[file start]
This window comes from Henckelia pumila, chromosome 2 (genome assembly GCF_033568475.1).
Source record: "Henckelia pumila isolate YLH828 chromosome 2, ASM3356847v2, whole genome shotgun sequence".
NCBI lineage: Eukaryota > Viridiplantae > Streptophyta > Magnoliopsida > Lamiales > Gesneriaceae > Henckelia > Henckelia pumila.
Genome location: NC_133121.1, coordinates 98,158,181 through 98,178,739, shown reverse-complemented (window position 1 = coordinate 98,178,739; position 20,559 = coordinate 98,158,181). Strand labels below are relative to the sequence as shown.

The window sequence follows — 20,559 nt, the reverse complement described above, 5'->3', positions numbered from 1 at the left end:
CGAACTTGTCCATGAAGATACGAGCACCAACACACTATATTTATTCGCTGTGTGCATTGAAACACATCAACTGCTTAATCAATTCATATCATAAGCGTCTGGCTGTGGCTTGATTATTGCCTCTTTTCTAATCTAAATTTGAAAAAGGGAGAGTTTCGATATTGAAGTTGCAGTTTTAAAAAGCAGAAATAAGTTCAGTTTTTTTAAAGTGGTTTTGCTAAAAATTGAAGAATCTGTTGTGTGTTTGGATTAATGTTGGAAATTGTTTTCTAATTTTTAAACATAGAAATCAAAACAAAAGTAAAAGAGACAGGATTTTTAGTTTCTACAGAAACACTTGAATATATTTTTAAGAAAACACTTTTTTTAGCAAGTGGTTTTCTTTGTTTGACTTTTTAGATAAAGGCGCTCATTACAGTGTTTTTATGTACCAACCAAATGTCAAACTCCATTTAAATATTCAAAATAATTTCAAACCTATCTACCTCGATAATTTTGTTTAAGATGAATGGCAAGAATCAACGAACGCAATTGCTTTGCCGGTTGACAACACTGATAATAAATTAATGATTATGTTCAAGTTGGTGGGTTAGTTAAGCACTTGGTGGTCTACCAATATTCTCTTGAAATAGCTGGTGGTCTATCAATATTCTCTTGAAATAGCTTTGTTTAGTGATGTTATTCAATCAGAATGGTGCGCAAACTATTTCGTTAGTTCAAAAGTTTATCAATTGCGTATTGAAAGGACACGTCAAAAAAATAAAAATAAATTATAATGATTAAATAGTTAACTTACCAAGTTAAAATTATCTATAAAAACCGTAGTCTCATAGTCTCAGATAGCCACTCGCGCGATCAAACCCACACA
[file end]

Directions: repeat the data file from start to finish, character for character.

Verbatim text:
This window comes from Henckelia pumila, chromosome 2 (genome assembly GCF_033568475.1).
Source record: "Henckelia pumila isolate YLH828 chromosome 2, ASM3356847v2, whole genome shotgun sequence".
NCBI lineage: Eukaryota > Viridiplantae > Streptophyta > Magnoliopsida > Lamiales > Gesneriaceae > Henckelia > Henckelia pumila.
Genome location: NC_133121.1, coordinates 98,158,181 through 98,178,739, shown reverse-complemented (window position 1 = coordinate 98,178,739; position 20,559 = coordinate 98,158,181). Strand labels below are relative to the sequence as shown.

The window sequence follows — 20,559 nt, the reverse complement described above, 5'->3', positions numbered from 1 at the left end:
CGAACTTGTCCATGAAGATACGAGCACCAACACACTATATTTATTCGCTGTGTGCATTGAAACACATCAACTGCTTAATCAATTCATATCATAAGCGTCTGGCTGTGGCTTGATTATTGCCTCTTTTCTAATCTAAATTTGAAAAAGGGAGAGTTTCGATATTGAAGTTGCAGTTTTAAAAAGCAGAAATAAGTTCAGTTTTTTTAAAGTGGTTTTGCTAAAAATTGAAGAATCTGTTGTGTGTTTGGATTAATGTTGGAAATTGTTTTCTAATTTTTAAACATAGAAATCAAAACAAAAGTAAAAGAGACAGGATTTTTAGTTTCTACAGAAACACTTGAATATATTTTTAAGAAAACACTTTTTTTAGCAAGTGGTTTTCTTTGTTTGACTTTTTAGATAAAGGCGCTCATTACAGTGTTTTTATGTACCAACCAAATGTCAAACTCCATTTAAATATTCAAAATAATTTCAAACCTATCTACCTCGATAATTTTGTTTAAGATGAATGGCAAGAATCAACGAACGCAATTGCTTTGCCGGTTGACAACACTGATAATAAATTAATGATTATGTTCAAGTTGGTGGGTTAGTTAAGCACTTGGTGGTCTACCAATATTCTCTTGAAATAGCTGGTGGTCTATCAATATTCTCTTGAAATAGCTTTGTTTAGTGATGTTATTCAATCAGAATGGTGCGCAAACTATTTCGTTAGTTCAAAAGTTTATCAATTGCGTATTGAAAGGACACGTCAAAAAAATAAAAATAAATTATAATGATTAAATAGTTAACTTACCAAGTTAAAATTATCTATAAAAACCGTAGTCTCATAGTCTCAGATAGCCACTCGCGCGATCAAACCCACACA